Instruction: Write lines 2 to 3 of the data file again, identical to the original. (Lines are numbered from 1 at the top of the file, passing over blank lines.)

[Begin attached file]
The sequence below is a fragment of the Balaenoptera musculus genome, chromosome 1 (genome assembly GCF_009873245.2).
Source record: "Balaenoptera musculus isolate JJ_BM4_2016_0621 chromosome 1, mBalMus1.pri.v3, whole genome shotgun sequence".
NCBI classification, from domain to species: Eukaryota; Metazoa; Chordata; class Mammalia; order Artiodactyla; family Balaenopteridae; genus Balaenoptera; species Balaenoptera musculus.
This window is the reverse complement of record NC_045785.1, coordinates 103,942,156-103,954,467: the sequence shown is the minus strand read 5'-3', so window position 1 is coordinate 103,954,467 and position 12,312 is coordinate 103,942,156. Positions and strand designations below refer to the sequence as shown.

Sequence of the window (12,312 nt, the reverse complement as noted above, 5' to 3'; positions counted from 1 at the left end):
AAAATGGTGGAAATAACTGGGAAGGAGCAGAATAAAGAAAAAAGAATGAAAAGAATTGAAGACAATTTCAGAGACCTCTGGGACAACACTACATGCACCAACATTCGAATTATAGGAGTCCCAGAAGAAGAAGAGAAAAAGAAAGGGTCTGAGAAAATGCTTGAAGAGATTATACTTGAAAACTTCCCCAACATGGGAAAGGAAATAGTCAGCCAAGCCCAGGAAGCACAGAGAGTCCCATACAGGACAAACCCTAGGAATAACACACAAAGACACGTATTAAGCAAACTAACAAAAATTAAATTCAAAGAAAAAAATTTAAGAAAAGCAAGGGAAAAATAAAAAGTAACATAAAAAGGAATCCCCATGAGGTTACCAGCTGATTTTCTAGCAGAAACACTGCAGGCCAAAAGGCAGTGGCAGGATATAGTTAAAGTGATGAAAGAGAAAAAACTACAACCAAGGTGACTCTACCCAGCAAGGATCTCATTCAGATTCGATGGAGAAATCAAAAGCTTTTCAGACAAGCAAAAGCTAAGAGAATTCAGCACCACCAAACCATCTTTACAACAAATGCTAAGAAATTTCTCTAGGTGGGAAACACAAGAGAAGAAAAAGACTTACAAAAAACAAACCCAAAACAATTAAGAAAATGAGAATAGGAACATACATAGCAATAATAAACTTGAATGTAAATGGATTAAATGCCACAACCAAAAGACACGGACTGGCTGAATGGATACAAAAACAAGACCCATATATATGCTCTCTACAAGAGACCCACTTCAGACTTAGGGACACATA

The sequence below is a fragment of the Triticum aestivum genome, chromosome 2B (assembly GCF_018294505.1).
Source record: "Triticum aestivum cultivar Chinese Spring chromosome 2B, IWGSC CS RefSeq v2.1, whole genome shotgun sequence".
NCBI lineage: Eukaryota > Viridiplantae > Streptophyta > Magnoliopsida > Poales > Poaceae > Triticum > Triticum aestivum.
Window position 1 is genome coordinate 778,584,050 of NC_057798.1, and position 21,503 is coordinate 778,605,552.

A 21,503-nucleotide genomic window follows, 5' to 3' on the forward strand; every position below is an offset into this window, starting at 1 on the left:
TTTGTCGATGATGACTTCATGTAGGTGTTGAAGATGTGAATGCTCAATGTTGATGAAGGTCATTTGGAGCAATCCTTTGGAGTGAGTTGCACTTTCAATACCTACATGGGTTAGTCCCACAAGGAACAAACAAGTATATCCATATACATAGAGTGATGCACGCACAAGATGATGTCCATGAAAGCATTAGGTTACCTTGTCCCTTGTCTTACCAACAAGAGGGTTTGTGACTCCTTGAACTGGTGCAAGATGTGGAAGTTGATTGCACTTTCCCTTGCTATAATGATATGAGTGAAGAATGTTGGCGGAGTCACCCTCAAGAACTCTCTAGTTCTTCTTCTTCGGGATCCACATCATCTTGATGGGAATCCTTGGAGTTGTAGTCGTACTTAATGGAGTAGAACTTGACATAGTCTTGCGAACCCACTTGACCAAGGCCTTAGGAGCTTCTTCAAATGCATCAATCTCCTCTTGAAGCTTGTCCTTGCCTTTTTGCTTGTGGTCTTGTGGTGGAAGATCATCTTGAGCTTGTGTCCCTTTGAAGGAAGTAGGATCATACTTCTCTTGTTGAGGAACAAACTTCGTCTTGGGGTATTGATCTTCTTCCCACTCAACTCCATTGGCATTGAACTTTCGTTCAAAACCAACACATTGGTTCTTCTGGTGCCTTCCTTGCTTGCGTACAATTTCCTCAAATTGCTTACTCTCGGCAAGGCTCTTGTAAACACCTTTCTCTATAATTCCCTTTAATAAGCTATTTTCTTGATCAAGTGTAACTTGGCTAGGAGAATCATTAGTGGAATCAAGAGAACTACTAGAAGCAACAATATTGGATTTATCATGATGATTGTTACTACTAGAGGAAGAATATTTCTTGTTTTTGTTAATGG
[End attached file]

Source record: "Balaenoptera musculus isolate JJ_BM4_2016_0621 chromosome 1, mBalMus1.pri.v3, whole genome shotgun sequence".
NCBI classification, from domain to species: Eukaryota; Metazoa; Chordata; class Mammalia; order Artiodactyla; family Balaenopteridae; genus Balaenoptera; species Balaenoptera musculus.